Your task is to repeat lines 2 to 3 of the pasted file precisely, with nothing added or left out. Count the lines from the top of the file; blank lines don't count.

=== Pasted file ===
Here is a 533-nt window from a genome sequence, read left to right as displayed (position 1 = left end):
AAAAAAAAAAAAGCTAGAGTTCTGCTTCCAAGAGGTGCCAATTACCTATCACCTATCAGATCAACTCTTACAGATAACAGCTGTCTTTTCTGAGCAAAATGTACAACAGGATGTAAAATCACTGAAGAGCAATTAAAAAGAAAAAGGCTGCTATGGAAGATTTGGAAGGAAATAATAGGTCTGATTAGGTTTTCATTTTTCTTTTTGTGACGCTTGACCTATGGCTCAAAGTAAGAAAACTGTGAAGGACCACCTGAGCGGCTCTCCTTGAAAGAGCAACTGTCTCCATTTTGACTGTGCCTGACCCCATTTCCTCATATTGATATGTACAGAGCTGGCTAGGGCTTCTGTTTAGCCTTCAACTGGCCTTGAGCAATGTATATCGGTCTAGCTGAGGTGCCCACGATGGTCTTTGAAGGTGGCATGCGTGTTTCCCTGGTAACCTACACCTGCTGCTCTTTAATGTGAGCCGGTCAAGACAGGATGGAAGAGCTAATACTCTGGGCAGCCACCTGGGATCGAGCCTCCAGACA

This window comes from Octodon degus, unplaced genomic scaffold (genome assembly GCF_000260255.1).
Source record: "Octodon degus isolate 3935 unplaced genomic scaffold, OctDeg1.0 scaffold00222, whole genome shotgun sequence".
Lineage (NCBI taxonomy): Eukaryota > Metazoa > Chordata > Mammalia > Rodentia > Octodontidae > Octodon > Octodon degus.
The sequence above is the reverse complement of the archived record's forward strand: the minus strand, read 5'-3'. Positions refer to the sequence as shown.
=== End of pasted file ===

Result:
AAAAAAAAAAAAGCTAGAGTTCTGCTTCCAAGAGGTGCCAATTACCTATCACCTATCAGATCAACTCTTACAGATAACAGCTGTCTTTTCTGAGCAAAATGTACAACAGGATGTAAAATCACTGAAGAGCAATTAAAAAGAAAAAGGCTGCTATGGAAGATTTGGAAGGAAATAATAGGTCTGATTAGGTTTTCATTTTTCTTTTTGTGACGCTTGACCTATGGCTCAAAGTAAGAAAACTGTGAAGGACCACCTGAGCGGCTCTCCTTGAAAGAGCAACTGTCTCCATTTTGACTGTGCCTGACCCCATTTCCTCATATTGATATGTACAGAGCTGGCTAGGGCTTCTGTTTAGCCTTCAACTGGCCTTGAGCAATGTATATCGGTCTAGCTGAGGTGCCCACGATGGTCTTTGAAGGTGGCATGCGTGTTTCCCTGGTAACCTACACCTGCTGCTCTTTAATGTGAGCCGGTCAAGACAGGATGGAAGAGCTAATACTCTGGGCAGCCACCTGGGATCGAGCCTCCAGACA

This window comes from Octodon degus, unplaced genomic scaffold (genome assembly GCF_000260255.1).